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Mahmud P.K. Merali


On The Benefits

Managing Partner, Merali’s


Mahmud P.K. Merali is a fellow of the Institute of Chartered Accountants of England & Wales, a Certified Public Accountant in Kenya and Zambia, as well as an Associate Member of the Institute of Taxation in the UK. Currently an Executive Partner of the Baker Tilly Meralis Group, he is the Regional Head for Middle East and South East Asia, and takes the lead as the group’s International and Financial Consultant. He also sits on the boards of three Saudi-owned Investment Funds, as well as being the Vice-Chairman of the Board of Directors of a Turkish retail chain.

What tends to attract foreign firms to Saudi Arabia, as opposed to other markets in the region, such as the UAE? Foreign investment in a country is essential for the […]

What tends to attract foreign firms to Saudi Arabia, as opposed to other markets in the region, such as the UAE?

Foreign investment in a country is essential for the transmission of new ideas, technologies, and business skills among different nations. There are many reasons for investing in the strategic sectors where Saudi Arabia has great comparative advantages. Saudi Arabia is at the heart of the MENA region and is one of the world’s 20 largest economies. Investors from all over the world are joining Saudi partners to set up ventures, attracted by the Kingdom’s political, economic, and social stability, modern infrastructure, inexpensive energy supplies, and strategic geographic location. The government’s established foreign investment policy assures investors that it will refrain from imposing any restrictions on the flow of money into and out of the Kingdom. Furthermore, the Saudi riyal is one of the world’s most stable currencies, with no critical changes in its exchange rates during the last three decades. This stability is attracting large foreign investment in the Kingdom. Foreign investors also benefit from Saudi Arabia’s low inflation rates. Saudi Arabia is an ideal destination for projects that depend on energy consumption. It has a number of promising natural mining resources and a good location provides easy access to the European, Asian, and African markets. The Saudi market also has high purchasing power and continuous expansion, which is why it is known to be one of the fastest-growing countries worldwide.

Is there any specific advice you would offer a potential foreign investor looking to avoid pitfalls?

Saudi Arabia represents a very attractive investment destination when energy prices are on the rise. But some investors question the long-term sustainability of the country’s economy given its dependence on a limited resource like crude oil and whether or not the government’s diversification into other industries will work out, which remains to be seen. Foreign investors should consider Saudi Arabia’s dependence on crude oil since the Kingdom derives the vast majority of its revenues from crude oil and other forms of energy, which means that any downturn in the price of crude oil could have significant negative effects on the country. Furthermore, investors must also consider the monarchy—Saudi Arabia has a monarchy form of government, whereby the King combines legislative, executive, and judicial functions; this has resulted in higher corruption ratings by bodies like Transparency International. That said, there are an abundance of benefits in investing in Saudi Arabia, such as the significant capital to spend. Saudi Arabia regularly runs strong account surpluses thanks to its significant crude oil revenues, which gives the government funds to spend on economic development programs to stimulate the economy further. The recent privatizations of certain industries in the country, such as electricity and telecoms, have exposed the Saudi market to further investment from the outside, particularly in the non-energy markets.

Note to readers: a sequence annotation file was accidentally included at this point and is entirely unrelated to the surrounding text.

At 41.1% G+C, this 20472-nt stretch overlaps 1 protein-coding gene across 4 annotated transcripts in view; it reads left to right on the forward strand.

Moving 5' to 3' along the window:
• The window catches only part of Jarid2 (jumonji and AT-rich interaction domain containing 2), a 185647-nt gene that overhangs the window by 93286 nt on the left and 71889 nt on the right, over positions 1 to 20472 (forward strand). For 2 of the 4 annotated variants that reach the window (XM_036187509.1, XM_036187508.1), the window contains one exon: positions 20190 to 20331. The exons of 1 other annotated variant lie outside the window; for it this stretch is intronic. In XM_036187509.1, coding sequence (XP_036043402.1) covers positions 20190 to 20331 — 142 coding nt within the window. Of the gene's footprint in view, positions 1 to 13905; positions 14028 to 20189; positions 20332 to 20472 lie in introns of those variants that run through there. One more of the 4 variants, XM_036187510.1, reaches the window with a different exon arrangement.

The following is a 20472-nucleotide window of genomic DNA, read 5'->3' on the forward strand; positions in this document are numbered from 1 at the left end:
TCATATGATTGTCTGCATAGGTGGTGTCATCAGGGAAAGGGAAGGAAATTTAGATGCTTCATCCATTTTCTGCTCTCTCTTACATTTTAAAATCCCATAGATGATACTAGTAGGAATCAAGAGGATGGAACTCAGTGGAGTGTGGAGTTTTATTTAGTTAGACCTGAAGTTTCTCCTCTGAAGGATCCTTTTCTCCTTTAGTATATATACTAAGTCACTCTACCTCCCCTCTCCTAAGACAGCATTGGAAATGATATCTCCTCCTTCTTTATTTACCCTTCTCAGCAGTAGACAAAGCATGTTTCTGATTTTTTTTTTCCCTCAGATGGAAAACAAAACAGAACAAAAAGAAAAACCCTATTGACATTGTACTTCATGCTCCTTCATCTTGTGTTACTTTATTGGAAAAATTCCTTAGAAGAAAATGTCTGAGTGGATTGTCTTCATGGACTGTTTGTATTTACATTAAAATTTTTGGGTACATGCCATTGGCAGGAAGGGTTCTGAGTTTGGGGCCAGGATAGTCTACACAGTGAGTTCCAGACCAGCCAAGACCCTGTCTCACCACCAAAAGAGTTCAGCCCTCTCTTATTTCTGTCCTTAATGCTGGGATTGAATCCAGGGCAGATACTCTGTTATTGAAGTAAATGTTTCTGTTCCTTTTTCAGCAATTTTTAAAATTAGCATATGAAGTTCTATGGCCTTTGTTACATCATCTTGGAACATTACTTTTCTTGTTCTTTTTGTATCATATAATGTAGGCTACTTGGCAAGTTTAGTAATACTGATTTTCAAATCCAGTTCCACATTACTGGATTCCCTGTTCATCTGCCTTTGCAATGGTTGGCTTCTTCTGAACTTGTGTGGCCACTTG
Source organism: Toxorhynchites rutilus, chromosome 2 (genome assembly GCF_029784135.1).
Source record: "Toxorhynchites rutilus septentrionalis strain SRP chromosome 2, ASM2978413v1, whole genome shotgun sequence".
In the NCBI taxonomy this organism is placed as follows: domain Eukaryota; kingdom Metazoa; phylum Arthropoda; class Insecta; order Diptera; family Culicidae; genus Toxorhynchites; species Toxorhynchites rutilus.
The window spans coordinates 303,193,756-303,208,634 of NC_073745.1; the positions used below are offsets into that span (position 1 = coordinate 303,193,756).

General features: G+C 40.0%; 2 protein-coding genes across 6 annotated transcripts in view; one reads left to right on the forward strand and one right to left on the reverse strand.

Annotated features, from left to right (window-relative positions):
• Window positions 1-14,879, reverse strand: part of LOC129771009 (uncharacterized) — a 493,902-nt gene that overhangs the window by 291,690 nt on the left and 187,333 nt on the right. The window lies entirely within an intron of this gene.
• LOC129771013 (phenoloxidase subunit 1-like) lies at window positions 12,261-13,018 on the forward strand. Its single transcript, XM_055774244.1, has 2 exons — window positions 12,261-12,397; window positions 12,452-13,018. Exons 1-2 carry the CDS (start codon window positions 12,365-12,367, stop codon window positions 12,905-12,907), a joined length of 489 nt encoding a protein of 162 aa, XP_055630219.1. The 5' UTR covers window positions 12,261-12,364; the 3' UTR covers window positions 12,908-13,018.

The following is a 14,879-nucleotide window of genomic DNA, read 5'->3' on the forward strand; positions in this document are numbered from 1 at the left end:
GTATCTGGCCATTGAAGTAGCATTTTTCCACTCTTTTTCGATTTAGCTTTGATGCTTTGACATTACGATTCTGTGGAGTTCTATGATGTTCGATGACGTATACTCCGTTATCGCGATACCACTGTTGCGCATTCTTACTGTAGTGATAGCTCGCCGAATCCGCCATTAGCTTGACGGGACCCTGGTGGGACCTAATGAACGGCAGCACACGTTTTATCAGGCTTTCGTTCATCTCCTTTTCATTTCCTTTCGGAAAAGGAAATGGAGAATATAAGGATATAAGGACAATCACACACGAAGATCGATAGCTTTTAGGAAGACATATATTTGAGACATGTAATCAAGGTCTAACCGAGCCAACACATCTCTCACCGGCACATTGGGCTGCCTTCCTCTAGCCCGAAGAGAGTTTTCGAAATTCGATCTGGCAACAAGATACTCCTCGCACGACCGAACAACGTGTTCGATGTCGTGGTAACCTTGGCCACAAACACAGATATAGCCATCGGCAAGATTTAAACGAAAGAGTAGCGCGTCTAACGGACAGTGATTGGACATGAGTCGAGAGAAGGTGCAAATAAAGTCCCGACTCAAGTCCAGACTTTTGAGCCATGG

What role do you foresee for private companies in the long term, especially considering the government’s appetite for megaprojects?

On April 11, 2000, Saudi Arabia made it easier for foreign investors in the Kingdom by introducing a new law giving foreign investors the right to the same benefits, incentives, and guarantees offered to Saudi individuals and companies. At present, 48% of Saudi Arabia’s GDP is represented by the private sector of the economy. The future of the commercial sector is promising. Saudi Arabia’s membership in the WTO boosts commercial activity and provides Saudi products with more opportunities in global markets. Another positive development is the formation of free trade zones that Saudi Arabia has undertaken with several neighboring countries.

To what extent do you feel traditional family businesses need to adopt corporate culture, and what are the benefits?

As the number of foreign companies and investors grow more in number, the need for traditional family businesses to adopt corporate culture becomes more necessary as the competition in the market increases and the market advances. It also allows traditional family businesses with the opportunity to attract investors to invest in their company, making it more effective in their operations. It can help business within Saudi Arabia to expand to more networks and markets that can ultimately allow them to compete on a global scale.



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